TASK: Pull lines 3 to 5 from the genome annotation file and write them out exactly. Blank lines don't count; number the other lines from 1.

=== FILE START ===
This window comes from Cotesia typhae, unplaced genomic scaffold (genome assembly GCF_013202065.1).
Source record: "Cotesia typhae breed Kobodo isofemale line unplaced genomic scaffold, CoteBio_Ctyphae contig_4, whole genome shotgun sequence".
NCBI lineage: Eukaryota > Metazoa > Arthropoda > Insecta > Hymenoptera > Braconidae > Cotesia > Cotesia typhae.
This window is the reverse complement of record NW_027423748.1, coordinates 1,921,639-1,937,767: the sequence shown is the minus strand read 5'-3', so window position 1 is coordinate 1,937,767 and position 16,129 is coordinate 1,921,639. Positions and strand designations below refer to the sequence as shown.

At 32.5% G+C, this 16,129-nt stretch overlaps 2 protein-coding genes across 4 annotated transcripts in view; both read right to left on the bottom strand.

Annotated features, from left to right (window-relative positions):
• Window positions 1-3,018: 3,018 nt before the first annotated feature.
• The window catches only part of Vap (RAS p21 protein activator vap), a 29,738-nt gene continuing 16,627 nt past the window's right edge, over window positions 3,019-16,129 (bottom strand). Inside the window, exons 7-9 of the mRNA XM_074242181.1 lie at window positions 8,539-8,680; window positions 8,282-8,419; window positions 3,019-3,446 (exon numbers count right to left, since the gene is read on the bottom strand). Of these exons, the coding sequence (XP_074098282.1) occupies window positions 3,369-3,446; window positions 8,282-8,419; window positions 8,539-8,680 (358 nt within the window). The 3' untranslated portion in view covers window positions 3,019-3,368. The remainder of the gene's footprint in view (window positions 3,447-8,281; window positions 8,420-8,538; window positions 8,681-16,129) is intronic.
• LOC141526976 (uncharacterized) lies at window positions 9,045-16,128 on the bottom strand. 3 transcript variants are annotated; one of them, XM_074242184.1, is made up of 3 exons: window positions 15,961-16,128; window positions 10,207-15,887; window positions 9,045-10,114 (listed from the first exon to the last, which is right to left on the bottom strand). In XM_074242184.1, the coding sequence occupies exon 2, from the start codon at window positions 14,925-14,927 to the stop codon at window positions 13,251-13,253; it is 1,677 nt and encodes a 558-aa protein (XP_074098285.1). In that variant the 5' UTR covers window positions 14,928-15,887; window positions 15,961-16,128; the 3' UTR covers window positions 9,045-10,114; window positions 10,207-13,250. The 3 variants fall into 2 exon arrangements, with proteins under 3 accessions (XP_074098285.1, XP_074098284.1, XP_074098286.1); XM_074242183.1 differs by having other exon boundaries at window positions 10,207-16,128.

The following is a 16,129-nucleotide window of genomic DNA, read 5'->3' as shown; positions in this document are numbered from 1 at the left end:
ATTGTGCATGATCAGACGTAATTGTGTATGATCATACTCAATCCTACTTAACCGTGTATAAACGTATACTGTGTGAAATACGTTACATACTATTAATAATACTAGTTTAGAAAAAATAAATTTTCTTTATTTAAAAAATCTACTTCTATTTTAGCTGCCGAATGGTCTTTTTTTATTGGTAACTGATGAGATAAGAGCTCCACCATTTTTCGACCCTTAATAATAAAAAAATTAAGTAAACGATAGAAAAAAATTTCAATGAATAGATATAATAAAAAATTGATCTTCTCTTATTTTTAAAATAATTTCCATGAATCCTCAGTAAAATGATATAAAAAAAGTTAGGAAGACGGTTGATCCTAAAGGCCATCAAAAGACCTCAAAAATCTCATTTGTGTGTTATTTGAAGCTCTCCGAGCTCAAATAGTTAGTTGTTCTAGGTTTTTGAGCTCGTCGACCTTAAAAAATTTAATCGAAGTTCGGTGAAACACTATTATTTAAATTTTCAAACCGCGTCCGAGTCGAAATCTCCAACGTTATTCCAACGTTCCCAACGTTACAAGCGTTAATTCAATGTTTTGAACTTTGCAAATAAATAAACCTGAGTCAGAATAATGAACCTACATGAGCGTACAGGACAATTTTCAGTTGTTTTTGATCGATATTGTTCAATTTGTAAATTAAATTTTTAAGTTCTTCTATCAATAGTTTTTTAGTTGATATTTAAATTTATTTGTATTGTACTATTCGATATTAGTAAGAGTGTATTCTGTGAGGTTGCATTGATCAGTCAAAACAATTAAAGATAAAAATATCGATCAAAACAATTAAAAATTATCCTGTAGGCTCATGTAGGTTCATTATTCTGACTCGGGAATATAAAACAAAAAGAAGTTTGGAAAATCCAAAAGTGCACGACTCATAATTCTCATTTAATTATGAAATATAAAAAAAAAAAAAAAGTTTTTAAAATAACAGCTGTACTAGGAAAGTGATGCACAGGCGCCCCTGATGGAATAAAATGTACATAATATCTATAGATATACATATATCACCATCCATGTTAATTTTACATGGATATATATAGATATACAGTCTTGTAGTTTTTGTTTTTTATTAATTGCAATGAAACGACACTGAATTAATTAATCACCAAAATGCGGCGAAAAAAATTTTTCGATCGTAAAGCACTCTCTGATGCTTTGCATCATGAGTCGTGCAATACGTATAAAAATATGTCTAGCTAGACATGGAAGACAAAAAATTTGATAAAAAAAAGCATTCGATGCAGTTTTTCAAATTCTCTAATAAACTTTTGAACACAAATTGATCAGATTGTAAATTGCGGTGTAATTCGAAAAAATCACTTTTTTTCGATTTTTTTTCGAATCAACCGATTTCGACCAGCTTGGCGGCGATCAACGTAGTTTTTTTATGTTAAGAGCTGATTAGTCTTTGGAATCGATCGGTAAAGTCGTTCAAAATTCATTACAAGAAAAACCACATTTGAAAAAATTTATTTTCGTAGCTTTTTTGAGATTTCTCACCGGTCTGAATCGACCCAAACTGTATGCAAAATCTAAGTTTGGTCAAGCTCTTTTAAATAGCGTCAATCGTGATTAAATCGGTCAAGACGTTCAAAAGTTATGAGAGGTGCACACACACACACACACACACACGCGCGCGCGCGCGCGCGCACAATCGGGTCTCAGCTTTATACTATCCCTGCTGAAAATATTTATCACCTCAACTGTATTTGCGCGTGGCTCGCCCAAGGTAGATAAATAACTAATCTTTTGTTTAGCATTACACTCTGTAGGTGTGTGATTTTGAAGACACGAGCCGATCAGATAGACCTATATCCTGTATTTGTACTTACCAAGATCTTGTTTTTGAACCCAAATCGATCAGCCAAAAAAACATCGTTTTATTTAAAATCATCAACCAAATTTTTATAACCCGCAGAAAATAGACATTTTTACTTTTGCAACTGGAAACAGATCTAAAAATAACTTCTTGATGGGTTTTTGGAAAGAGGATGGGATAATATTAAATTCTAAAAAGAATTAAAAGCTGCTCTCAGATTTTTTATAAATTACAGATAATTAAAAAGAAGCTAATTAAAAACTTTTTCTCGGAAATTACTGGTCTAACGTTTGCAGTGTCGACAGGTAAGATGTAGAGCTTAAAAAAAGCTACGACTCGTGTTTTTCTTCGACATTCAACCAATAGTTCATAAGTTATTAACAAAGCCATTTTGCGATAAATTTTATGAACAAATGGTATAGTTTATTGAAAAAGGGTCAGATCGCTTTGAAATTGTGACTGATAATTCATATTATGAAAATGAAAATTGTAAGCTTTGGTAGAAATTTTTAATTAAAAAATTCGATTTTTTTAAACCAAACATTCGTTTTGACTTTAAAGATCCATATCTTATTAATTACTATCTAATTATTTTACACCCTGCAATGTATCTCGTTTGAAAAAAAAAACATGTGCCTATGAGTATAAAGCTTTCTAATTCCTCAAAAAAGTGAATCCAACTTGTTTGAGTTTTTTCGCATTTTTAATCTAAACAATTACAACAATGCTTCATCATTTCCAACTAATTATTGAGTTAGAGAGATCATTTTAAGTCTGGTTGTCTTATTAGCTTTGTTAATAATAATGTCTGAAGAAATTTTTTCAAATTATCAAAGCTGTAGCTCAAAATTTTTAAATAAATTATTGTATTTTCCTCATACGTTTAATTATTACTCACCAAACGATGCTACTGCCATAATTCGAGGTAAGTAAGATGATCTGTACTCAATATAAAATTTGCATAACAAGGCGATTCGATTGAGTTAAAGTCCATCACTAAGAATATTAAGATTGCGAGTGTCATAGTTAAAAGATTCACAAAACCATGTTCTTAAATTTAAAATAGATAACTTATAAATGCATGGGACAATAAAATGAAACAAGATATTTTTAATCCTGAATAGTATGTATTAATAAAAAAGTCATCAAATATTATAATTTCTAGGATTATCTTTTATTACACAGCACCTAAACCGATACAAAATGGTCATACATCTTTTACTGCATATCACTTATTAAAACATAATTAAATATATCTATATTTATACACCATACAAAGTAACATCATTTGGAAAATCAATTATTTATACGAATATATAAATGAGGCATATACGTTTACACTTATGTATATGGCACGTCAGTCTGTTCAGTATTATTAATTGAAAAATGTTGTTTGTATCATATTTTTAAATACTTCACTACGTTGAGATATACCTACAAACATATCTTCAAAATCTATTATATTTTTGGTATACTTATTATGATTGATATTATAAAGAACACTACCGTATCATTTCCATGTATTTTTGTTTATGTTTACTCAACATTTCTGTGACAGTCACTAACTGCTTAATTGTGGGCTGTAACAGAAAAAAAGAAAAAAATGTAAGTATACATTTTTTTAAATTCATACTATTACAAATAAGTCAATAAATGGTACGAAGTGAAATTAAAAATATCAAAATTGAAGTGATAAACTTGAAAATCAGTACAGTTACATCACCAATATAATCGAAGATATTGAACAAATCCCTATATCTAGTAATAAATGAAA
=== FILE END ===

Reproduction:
NCBI lineage: Eukaryota > Metazoa > Arthropoda > Insecta > Hymenoptera > Braconidae > Cotesia > Cotesia typhae.
This window is the reverse complement of record NW_027423748.1, coordinates 1,921,639-1,937,767: the sequence shown is the minus strand read 5'-3', so window position 1 is coordinate 1,937,767 and position 16,129 is coordinate 1,921,639. Positions and strand designations below refer to the sequence as shown.

At 32.5% G+C, this 16,129-nt stretch overlaps 2 protein-coding genes across 4 annotated transcripts in view; both read right to left on the bottom strand.